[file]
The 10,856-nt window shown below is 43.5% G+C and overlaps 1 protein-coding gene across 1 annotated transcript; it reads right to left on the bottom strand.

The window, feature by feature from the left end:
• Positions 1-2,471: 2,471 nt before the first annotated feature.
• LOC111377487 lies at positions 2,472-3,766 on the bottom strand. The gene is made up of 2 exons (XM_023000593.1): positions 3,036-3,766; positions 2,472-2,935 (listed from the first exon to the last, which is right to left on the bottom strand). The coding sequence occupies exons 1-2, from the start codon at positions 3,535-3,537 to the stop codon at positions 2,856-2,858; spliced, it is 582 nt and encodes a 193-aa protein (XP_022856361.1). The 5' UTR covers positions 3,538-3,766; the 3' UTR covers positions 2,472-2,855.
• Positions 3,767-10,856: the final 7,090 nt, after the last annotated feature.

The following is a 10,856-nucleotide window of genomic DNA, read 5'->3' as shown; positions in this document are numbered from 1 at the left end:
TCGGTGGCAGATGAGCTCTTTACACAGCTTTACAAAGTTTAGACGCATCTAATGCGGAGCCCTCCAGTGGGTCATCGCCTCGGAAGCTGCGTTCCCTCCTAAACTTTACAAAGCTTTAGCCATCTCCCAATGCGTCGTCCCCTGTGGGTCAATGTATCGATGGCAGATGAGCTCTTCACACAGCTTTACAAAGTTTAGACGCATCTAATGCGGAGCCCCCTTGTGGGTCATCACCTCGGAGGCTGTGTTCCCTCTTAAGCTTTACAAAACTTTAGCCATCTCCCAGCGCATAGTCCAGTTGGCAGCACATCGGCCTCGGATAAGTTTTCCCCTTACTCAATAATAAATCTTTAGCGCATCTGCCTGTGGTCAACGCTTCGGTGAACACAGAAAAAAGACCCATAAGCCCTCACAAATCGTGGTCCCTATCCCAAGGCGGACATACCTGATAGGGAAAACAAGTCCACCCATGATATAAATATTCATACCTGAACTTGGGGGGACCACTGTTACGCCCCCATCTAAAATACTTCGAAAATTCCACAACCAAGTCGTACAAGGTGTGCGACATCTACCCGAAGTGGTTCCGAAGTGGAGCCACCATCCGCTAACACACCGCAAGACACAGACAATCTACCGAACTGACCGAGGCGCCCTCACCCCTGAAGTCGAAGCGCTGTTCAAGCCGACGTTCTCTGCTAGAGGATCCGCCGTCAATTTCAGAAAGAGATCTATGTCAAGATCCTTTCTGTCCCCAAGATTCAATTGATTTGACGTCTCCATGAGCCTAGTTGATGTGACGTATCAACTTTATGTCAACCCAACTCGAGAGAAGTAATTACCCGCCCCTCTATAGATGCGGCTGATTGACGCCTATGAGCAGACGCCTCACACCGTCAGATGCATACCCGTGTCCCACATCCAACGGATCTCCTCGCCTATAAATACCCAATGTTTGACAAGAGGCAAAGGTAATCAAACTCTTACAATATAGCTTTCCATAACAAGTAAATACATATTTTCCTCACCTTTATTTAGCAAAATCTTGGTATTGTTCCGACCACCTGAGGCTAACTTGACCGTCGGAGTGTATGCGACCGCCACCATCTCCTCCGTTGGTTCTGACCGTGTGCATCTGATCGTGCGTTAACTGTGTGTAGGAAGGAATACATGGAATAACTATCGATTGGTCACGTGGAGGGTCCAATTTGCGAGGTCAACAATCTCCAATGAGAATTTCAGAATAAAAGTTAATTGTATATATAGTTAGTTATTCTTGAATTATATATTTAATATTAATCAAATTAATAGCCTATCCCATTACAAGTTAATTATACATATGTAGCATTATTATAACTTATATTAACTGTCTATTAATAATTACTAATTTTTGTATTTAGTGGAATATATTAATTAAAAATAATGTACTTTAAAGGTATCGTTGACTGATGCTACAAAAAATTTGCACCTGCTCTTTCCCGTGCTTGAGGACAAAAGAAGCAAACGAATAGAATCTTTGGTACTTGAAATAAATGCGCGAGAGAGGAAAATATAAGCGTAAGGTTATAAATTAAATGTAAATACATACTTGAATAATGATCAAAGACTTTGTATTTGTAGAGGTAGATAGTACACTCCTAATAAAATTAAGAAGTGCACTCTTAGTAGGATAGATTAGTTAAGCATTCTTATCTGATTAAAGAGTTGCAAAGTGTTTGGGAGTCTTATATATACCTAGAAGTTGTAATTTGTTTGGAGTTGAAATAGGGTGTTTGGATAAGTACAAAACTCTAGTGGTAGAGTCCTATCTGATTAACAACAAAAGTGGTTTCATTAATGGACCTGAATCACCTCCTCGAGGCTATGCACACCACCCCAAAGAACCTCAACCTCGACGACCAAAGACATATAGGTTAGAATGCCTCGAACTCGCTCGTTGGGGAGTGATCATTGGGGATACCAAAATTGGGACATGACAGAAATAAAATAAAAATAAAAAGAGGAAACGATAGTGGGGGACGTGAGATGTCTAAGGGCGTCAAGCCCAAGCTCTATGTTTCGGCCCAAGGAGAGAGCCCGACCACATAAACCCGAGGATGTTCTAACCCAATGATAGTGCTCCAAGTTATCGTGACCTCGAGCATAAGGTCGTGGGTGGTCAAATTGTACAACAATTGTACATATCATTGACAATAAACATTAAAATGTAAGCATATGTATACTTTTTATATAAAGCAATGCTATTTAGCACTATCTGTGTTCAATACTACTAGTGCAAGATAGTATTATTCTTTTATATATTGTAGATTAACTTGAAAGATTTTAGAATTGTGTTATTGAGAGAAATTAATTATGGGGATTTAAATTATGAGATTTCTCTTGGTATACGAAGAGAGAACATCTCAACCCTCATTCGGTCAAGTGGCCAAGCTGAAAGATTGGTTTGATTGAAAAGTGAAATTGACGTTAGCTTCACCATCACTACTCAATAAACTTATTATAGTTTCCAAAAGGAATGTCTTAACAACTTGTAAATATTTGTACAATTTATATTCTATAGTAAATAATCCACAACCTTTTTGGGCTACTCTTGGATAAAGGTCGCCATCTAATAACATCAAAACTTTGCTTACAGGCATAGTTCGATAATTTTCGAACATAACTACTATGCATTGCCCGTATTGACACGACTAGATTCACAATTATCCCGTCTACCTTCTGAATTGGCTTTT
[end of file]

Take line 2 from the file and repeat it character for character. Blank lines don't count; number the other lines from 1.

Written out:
The window, feature by feature from the left end: